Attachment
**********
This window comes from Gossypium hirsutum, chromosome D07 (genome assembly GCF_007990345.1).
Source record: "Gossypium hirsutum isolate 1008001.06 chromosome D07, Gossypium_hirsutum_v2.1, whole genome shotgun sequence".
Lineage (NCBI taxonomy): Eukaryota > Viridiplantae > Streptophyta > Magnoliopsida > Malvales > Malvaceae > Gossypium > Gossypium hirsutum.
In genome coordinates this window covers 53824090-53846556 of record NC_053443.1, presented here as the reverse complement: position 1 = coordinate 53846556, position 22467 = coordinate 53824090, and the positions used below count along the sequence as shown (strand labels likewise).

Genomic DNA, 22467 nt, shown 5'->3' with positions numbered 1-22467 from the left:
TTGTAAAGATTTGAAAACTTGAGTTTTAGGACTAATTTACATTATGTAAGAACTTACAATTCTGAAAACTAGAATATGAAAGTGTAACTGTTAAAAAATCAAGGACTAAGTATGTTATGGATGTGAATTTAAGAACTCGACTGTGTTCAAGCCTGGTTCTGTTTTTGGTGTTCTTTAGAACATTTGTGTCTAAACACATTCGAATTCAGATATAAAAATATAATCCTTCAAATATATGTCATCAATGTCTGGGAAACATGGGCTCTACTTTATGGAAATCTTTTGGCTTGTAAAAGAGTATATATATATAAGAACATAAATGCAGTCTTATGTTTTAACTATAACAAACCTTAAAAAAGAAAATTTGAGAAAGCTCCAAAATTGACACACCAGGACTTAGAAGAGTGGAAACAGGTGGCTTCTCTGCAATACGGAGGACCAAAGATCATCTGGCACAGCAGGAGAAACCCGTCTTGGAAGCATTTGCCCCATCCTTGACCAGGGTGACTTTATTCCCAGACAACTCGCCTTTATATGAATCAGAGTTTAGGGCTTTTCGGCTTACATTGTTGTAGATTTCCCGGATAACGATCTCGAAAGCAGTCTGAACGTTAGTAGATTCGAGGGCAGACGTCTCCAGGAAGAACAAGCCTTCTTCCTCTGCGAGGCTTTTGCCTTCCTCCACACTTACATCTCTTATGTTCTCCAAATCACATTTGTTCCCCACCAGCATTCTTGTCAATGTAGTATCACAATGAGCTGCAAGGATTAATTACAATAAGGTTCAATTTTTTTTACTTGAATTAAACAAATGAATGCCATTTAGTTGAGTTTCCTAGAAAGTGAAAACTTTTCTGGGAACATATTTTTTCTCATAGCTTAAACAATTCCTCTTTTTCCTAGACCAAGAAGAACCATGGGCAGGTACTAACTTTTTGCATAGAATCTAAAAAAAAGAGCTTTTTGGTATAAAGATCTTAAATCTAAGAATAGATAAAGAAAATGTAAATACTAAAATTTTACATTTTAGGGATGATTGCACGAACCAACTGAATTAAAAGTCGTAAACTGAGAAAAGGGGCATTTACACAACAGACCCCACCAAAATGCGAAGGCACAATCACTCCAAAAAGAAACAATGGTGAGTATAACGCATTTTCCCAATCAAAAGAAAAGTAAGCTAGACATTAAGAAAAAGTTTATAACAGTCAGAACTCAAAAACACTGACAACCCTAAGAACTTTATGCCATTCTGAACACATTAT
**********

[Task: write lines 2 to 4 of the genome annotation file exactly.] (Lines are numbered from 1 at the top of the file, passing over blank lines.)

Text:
Source record: "Gossypium hirsutum isolate 1008001.06 chromosome D07, Gossypium_hirsutum_v2.1, whole genome shotgun sequence".
Lineage (NCBI taxonomy): Eukaryota > Viridiplantae > Streptophyta > Magnoliopsida > Malvales > Malvaceae > Gossypium > Gossypium hirsutum.
In genome coordinates this window covers 53824090-53846556 of record NC_053443.1, presented here as the reverse complement: position 1 = coordinate 53846556, position 22467 = coordinate 53824090, and the positions used below count along the sequence as shown (strand labels likewise).